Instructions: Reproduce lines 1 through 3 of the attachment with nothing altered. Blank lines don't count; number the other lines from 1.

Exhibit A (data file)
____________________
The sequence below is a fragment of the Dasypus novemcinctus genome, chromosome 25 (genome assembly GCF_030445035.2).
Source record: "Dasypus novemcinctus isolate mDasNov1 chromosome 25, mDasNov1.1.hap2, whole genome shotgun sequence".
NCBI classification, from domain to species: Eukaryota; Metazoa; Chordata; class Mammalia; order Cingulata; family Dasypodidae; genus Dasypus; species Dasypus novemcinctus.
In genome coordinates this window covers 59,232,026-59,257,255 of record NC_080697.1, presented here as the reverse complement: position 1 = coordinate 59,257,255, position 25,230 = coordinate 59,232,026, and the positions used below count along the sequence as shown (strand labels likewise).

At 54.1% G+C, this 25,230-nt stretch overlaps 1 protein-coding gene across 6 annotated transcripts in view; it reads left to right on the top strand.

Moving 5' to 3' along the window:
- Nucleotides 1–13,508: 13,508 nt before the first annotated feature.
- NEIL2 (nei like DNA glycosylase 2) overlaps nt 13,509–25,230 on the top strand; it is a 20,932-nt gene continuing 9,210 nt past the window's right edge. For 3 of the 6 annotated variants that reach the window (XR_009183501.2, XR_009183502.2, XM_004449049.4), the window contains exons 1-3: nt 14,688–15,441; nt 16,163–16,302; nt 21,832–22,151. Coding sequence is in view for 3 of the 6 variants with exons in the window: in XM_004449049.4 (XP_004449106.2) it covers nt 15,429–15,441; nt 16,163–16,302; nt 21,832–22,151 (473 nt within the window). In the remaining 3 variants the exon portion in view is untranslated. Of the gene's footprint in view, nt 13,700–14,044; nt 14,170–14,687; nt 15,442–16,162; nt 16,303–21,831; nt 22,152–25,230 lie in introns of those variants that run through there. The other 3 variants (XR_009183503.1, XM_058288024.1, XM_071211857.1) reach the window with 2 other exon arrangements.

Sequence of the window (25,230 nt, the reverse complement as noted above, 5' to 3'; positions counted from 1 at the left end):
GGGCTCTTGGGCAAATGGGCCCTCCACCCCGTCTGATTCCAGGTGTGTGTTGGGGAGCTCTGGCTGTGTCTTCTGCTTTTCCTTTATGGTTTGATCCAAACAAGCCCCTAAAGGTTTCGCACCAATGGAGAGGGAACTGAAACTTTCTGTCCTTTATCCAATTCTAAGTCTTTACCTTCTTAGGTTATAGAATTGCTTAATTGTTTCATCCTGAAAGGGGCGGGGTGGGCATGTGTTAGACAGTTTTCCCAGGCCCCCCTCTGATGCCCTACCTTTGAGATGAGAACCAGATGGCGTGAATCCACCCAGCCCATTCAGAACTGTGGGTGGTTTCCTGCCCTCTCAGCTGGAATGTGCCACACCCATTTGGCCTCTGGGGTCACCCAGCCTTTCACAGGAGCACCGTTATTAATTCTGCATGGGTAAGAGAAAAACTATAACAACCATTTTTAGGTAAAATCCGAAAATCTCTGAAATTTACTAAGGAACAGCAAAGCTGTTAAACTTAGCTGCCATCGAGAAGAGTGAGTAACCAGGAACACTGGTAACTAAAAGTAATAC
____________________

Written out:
The sequence below is a fragment of the Dasypus novemcinctus genome, chromosome 25 (genome assembly GCF_030445035.2).
Source record: "Dasypus novemcinctus isolate mDasNov1 chromosome 25, mDasNov1.1.hap2, whole genome shotgun sequence".
NCBI classification, from domain to species: Eukaryota; Metazoa; Chordata; class Mammalia; order Cingulata; family Dasypodidae; genus Dasypus; species Dasypus novemcinctus.